Happy New Year from Modern Home Tours! To start off 2013, we’ve got two exciting tours coming up – Houston, TX on January 26 and Austin, TX (the birthplace of MHT!) on February 2. To get you ready for the Houston tour, we sat down with Joe Meppelink of Janusz Design to talk about 2429 Blue Bonnet Boulevard, a.k.a. “The Thompson Residence,” an original 1955 ranch house in the Old Braeswood neighborhood of Houston. When Janusz Design was asked to renovate the house in 2009, the architects were tasked with giving careful attention to the original modern spirit of the home.
The Thompson Residence is an original 1955 ranch house. When you were asked to renovate it in 2009, your mandate was to update it with careful attention to the original modern spirit of the home. How did you perceive this “modern spirit,” and how did you respond to it in your renovation?
All houses have a story to tell. This one was very clear in its voice. The purchase of the house by the current owners, Dave and Zoe Thompson, was very serendipitous, and when they asked us over to see it before they closed, we were astonished by the almost fossilized state of the property. Very little had been modified from the 1955 original. We could see that when the house was first built, the man of the house wanted modern while the woman wanted more traditional touches. Our renovation helped clarify and focus the modern identity by removing some of these traditional elements such as floral cabinet hardware and decorative valences.
Other aspects were highlighted, such as original modern lighting, the full bar in the living room, the pull-out TV, and the original stone work. A vinyl tile floor in the main living room was replaced with large terrazzo tiles, appropriate for this period and something we felt the house would have wanted originally. The kitchen was substantially renovated, though the original cabinets were kept and refurbished, and topped with new countertops and appliances. The master bath was completely redone with a large shower and minimal countertop. The bar, an obvious centerpiece and refuge, was meticulously restored down to its built-in soda fountains, with a new CNC cut bubbly valence to replace the original floral motif. One wall was strategically removed (you’ll have to guess where), floors redone, and original aluminum windows replaced with new aluminum units including new sliding units that open to the courtyard, one of which was added to enhance the transparency and exchange between inside and out.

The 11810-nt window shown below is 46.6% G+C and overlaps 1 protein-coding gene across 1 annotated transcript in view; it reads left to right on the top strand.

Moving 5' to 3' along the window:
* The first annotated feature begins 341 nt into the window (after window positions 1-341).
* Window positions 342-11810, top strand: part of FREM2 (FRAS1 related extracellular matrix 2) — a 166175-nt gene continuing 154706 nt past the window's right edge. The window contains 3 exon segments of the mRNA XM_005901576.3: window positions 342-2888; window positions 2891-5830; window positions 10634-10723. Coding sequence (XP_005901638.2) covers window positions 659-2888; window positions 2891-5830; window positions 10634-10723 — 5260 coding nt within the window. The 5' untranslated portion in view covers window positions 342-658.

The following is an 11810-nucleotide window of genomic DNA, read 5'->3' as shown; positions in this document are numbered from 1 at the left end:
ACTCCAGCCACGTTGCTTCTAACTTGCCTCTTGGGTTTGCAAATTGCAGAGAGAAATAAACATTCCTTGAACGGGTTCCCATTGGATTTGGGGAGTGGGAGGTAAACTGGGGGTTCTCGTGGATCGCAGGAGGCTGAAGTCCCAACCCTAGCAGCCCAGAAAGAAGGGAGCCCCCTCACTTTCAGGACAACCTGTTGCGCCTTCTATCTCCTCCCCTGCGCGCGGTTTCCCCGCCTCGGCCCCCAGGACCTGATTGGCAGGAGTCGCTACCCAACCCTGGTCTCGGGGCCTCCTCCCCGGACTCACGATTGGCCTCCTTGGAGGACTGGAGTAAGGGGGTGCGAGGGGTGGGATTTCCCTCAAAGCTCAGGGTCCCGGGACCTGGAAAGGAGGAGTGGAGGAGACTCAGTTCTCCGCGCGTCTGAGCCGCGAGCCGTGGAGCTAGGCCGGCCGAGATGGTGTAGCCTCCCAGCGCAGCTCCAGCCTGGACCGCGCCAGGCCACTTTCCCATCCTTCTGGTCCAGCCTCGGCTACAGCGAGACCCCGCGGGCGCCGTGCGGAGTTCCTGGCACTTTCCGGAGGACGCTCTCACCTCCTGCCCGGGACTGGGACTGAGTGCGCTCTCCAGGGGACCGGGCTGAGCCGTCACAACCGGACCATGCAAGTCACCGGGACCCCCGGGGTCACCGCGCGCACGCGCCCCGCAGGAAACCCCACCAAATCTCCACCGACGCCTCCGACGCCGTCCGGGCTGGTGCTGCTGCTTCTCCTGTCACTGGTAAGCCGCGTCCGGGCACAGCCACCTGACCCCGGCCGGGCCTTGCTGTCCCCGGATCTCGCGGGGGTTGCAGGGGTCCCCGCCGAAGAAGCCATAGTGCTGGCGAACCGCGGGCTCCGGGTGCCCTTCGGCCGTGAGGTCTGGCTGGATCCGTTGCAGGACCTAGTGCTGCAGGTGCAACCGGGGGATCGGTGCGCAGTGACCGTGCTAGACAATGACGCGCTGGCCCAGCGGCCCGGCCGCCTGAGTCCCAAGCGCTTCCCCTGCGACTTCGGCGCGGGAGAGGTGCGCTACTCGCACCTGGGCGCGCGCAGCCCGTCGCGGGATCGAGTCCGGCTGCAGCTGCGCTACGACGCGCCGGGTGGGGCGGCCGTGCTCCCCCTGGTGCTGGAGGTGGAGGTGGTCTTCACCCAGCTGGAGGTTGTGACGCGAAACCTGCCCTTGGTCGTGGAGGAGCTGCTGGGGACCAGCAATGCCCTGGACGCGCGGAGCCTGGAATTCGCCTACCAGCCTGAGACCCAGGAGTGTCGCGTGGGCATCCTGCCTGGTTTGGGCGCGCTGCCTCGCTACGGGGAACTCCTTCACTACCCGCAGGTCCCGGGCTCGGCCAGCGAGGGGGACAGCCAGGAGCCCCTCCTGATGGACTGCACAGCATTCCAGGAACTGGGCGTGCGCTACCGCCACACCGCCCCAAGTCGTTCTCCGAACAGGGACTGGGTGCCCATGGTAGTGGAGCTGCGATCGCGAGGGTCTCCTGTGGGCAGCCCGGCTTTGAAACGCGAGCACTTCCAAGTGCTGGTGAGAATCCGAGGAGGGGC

What materials were you drawn toward using in the renovation?
Terrazzo tile was a must, as well as the new aluminum windows and sliding doors. Countertops were chosen in a fine pebbled finish that matches the terrazzo tiles carefully. New materials tended to be white and minimal, to enhance the modern feel and appropriately re-frame the existing modern materials in the house such as stained mahogany, flagstone, brick, and aluminum.
What posed the biggest challenge in renovating the house?
Detailing windows is always a challenge; you have to mind the proportions and thin lines of the originals, and be sure that the flashing and waterproofing details are done right. We ended up adding a secondary wood frame (where the brickmold would typically be) that has a reveal to give it a thin linear proportion.
What was the biggest change you made to the house?
Adding a third sliding window wall opposite the two originals completely changed the spaces and feel, bringing in much more light and creating a stronger connection to the courtyard and back lawn.
What features of the house – both original and renovated – should tour-goers be sure to keep an eye out for?
- the original restored light fixtures
- the bubbly valence behind the bar
- the working soda fountains
- the striated marble in the bath
- the cantilevered shower bench
- the pull out TV from 1955
- the garage-turned-pool-hall
- the gaint terrazzo tiles
- the pink tiled powder room
- the restored angled sectional
Be sure to get your tickets for the Houston Modern Home Tour here!